Nor am I saying the father’s authority is unequivocal; that he answers to nothing and no one as he sits on his throne. There is no human authority that is not from God and no man or woman exercising authority anywhere over anyone will fail to answer to God for that authority—whether they abdicate, lose, or abuse it, or use it sacrificially and wisely for the purity and peace of those God has placed under them. Thus, for instance, after commanding slaves to “be obedient,” note what is said to their masters:

Slaves, be obedient to those who are your masters according to the flesh, with fear and trembling, in the sincerity of your heart, as to Christ; not by way of eyeservice, as men-pleasers, but as slaves of Christ, doing the will of God from the heart. With good will render service, as to the Lord, and not to men, knowing that whatever good thing each one does, this he will receive back from the Lord, whether slave or free.

And masters, do the same things to them, and give up threatening, knowing that both their Master and yours is in heaven, and there is no partiality with Him.[8]

Yes, slaves are to obey their masters. But then immediately, masters are warned not to threaten their slaves because their Master, God, is in Heaven and He will judge the master without partiality.

In one form or another, almost all men and women will be responsible for others and it’s imperative that each of us remember God will judge our stewardship of that responsibility. The husband is not a dictator. He is a husband and the husband who doesn’t love his wife is almost a monster, says Calvin.

So you see there are other responsibilities and authority under the husband and father. You see also that warnings and exhortations must be given to husbands and fathers, not only to keep us from losing or abdicating our authority, but also to keep us from abusing it in service to our own selfish desires.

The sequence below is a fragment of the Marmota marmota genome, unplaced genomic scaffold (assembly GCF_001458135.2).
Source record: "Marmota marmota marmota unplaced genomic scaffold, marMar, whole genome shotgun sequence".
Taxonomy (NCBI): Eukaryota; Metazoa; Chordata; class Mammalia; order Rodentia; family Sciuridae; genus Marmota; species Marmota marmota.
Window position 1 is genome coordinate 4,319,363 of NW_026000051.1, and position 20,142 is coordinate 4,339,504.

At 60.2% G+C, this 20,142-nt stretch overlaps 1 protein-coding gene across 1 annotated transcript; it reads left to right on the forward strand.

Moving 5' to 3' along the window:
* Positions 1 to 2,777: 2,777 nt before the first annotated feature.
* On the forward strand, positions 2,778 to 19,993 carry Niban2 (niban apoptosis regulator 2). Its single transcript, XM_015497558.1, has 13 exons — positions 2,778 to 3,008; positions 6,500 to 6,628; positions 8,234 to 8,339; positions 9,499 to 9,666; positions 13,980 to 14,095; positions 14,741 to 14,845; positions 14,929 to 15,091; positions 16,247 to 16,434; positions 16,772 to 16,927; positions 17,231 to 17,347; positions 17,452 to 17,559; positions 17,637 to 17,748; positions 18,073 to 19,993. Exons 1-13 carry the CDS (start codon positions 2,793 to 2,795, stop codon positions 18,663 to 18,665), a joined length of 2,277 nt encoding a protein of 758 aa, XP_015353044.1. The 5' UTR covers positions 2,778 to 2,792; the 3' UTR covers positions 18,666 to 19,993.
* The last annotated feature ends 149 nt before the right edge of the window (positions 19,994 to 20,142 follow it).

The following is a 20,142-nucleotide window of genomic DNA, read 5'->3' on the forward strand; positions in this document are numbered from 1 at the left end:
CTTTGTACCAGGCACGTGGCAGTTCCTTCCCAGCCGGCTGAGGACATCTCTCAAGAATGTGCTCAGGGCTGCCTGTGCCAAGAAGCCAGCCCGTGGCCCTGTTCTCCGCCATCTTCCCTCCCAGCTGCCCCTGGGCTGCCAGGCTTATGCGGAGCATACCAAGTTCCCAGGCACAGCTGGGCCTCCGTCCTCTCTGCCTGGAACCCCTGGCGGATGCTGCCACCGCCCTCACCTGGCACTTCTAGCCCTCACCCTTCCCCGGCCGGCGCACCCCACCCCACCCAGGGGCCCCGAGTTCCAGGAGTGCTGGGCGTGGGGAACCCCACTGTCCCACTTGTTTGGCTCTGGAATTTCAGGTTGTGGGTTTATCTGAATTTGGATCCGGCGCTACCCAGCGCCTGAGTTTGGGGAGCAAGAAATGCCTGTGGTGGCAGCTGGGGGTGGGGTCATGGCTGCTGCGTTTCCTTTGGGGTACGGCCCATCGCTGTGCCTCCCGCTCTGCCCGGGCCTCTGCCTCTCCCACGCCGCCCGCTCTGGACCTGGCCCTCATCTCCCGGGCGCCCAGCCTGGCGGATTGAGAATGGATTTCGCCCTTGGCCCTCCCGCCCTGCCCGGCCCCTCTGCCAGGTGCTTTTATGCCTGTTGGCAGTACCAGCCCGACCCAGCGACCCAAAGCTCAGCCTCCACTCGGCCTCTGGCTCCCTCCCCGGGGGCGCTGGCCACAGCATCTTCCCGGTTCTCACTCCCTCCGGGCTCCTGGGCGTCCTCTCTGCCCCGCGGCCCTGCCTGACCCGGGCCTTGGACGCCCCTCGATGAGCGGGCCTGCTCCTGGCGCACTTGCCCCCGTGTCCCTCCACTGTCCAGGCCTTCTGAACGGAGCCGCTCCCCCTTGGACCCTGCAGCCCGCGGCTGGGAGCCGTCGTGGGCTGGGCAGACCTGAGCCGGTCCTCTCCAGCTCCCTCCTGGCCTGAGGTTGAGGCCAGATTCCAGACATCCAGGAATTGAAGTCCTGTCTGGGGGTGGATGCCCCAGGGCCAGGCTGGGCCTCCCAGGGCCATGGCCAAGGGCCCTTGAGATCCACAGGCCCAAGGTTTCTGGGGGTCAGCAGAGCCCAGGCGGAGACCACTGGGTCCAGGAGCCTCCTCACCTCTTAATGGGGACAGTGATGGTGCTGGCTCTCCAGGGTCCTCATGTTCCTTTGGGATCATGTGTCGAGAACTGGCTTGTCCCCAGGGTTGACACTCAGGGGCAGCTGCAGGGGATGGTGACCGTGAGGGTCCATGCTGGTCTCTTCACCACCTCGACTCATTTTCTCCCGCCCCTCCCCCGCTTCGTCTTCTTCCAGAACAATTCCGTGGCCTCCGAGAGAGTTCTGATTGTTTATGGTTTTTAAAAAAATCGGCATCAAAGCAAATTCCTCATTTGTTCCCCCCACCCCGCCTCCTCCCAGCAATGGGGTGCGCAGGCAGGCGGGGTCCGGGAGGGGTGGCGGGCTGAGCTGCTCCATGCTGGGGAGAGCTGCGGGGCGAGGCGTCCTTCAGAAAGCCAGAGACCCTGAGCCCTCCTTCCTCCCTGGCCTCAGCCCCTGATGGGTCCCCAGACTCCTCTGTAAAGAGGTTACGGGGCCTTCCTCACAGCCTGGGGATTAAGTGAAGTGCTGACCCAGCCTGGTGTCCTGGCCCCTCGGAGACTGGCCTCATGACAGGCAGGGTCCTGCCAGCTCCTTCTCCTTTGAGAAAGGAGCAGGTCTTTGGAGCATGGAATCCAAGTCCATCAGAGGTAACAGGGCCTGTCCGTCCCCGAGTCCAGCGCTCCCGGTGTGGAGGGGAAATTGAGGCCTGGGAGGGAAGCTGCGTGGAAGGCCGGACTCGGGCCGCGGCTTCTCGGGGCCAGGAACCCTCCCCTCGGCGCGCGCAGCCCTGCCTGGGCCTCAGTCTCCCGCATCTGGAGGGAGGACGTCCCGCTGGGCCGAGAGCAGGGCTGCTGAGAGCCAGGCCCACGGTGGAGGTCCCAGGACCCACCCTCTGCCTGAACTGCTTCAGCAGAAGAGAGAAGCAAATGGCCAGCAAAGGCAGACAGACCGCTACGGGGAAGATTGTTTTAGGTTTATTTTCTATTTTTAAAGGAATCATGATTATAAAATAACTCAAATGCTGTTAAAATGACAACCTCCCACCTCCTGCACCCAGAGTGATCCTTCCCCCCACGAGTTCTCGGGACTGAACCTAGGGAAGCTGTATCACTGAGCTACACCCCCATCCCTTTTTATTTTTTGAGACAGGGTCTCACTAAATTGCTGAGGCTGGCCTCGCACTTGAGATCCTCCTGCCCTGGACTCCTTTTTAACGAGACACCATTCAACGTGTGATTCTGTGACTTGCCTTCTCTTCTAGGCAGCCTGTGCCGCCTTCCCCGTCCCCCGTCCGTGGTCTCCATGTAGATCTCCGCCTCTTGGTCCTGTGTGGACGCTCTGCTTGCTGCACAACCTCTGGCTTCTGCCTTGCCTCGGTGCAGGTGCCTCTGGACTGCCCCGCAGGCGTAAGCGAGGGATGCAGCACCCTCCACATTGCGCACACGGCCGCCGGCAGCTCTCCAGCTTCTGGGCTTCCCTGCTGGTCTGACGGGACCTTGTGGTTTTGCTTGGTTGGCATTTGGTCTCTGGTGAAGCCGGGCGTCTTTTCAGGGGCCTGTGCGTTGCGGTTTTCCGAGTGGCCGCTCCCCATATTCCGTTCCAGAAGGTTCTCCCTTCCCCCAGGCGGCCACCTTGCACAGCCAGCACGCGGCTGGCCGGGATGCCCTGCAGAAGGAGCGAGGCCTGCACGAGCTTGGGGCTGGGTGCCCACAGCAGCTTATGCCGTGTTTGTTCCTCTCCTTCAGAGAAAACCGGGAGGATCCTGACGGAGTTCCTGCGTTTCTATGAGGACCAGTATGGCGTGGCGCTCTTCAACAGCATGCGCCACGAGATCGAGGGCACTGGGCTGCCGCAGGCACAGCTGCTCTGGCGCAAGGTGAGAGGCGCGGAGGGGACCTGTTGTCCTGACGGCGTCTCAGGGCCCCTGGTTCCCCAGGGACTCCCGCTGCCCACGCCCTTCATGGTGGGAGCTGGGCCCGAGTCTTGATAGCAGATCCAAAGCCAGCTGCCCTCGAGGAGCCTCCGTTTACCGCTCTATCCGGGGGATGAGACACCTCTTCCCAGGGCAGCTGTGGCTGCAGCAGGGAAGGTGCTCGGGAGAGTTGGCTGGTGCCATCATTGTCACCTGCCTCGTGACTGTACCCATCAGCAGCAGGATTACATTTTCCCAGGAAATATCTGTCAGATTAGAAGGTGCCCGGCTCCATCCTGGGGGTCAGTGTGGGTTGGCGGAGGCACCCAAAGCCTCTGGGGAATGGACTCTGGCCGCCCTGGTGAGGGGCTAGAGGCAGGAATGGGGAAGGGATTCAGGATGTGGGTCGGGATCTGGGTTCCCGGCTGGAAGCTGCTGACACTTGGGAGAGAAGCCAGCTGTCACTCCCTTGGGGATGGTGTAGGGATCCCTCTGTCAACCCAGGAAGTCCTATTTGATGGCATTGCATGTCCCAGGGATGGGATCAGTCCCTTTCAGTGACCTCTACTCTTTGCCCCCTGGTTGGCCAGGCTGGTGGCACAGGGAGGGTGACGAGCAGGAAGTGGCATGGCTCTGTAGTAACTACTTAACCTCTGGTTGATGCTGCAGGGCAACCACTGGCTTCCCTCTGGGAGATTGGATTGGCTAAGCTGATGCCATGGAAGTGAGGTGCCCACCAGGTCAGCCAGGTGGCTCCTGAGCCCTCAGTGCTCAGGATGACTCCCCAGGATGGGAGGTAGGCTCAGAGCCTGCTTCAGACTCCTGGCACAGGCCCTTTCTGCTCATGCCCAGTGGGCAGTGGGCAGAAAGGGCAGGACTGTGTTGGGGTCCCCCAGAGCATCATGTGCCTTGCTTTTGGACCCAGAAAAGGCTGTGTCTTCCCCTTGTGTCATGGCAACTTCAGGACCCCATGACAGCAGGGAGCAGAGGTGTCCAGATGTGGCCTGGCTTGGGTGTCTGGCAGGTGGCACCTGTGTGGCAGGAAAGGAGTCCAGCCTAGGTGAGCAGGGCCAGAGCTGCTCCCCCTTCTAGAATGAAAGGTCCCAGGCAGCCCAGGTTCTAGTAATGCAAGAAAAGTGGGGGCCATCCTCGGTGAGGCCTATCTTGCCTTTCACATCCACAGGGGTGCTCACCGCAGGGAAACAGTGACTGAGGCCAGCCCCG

After these qualifications and caveats are dealt with, though, the father remains the head of the household and the buck stops with him. In the end, he is the one who is accountable to God for the welfare of his wife, children, and household.

The Authority of Husbands

Blinded in the midst of the great wickedness of our generation, many argue vehemently that the husband has no responsibility for his wife. They say the husband and wife are equally responsible for each other and that the husband and wife should submit to one another equally.

Pagans may think this way, but not Christians. To deny the responsibility of the husband for his wife is contrary to the entire witness of Scripture and two thousand years of church fathers and mothers in Israel. The responsibility and authority of the husband and father points back to Adam being created first, then Eve. In turn, Adam’s responsibility and authority over Eve point to God the Father Almighty.

He has been pleased to dignify Adam and adam[9] with His Name “father,” and so there is no ambiguity concerning the proper relationship of man and woman, husband and wife:

But as the church is subject to Christ, so also the wives ought to be to their husbands in everything. Husbands, love your wives, just as Christ also loved the church and gave Himself up for her, so that He might sanctify her, having cleansed her by the washing of water with the word, that He might present to Himself the church in all her glory, having no spot or wrinkle or any such thing; but that she would be holy and blameless.[10]

Wives are to be subject to their husbands “in everything.” Why?

Because the husband is head of the wife as Christ is the Head of His Bride, the Church. Following the example of His Savior, the husband is to love his wife by bearing responsibility for her in the way and with the love that Christ bore responsibility for His Bride. He gave Himself up for His Bride that He might sanctify Her.

Certainly there are cosmic differences in the degree and kind of responsibility that the husband has for his wife from the degree and kind of responsibility that Christ has for the Church, but we’re concerned here to make clear the similarities revealed by the Holy Spirit in the pages of Scripture. It’s always good to learn the rule before trying to define the exceptions to the rule.

At a minimum those similarities must include the husband’s responsibility and authority in his relationship with his wife. There’s simply no way to honor the above passage as well as many, many other texts of Scripture concerning husbands and wives without acknowledging the husband’s responsibility and authority.